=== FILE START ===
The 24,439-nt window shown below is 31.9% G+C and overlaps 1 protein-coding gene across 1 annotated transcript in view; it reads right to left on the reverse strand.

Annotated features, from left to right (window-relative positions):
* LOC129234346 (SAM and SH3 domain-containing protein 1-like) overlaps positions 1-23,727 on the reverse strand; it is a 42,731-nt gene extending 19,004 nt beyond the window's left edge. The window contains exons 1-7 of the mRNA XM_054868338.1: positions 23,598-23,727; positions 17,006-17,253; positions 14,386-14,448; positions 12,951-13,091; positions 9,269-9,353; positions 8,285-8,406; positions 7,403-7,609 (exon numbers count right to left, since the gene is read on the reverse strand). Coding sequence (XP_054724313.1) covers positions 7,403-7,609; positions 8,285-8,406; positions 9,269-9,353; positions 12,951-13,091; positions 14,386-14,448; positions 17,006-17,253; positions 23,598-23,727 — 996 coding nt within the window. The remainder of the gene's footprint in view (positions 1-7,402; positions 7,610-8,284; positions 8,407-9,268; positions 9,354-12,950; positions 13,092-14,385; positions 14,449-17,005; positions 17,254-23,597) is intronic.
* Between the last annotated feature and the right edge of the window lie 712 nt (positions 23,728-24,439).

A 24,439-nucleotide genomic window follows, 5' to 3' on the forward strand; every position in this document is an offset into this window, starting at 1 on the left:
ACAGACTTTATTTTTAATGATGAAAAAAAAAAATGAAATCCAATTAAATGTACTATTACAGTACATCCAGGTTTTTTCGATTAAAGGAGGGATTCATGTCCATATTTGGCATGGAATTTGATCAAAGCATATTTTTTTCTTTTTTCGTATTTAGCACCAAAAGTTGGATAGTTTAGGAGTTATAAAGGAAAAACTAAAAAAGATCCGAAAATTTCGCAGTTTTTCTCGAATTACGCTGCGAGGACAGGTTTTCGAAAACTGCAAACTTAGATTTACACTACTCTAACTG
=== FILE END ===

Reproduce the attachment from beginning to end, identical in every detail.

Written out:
The 24,439-nt window shown below is 31.9% G+C and overlaps 1 protein-coding gene across 1 annotated transcript in view; it reads right to left on the reverse strand.

Annotated features, from left to right (window-relative positions):
* LOC129234346 (SAM and SH3 domain-containing protein 1-like) overlaps positions 1-23,727 on the reverse strand; it is a 42,731-nt gene extending 19,004 nt beyond the window's left edge. The window contains exons 1-7 of the mRNA XM_054868338.1: positions 23,598-23,727; positions 17,006-17,253; positions 14,386-14,448; positions 12,951-13,091; positions 9,269-9,353; positions 8,285-8,406; positions 7,403-7,609 (exon numbers count right to left, since the gene is read on the reverse strand). Coding sequence (XP_054724313.1) covers positions 7,403-7,609; positions 8,285-8,406; positions 9,269-9,353; positions 12,951-13,091; positions 14,386-14,448; positions 17,006-17,253; positions 23,598-23,727 — 996 coding nt within the window. The remainder of the gene's footprint in view (positions 1-7,402; positions 7,610-8,284; positions 8,407-9,268; positions 9,354-12,950; positions 13,092-14,385; positions 14,449-17,005; positions 17,254-23,597) is intronic.
* Between the last annotated feature and the right edge of the window lie 712 nt (positions 23,728-24,439).

A 24,439-nucleotide genomic window follows, 5' to 3' on the forward strand; every position in this document is an offset into this window, starting at 1 on the left:
ACAGACTTTATTTTTAATGATGAAAAAAAAAAATGAAATCCAATTAAATGTACTATTACAGTACATCCAGGTTTTTTCGATTAAAGGAGGGATTCATGTCCATATTTGGCATGGAATTTGATCAAAGCATATTTTTTTCTTTTTTCGTATTTAGCACCAAAAGTTGGATAGTTTAGGAGTTATAAAGGAAAAACTAAAAAAGATCCGAAAATTTCGCAGTTTTTCTCGAATTACGCTGCGAGGACAGGTTTTCGAAAACTGCAAACTTAGATTTACACTACTCTAACTG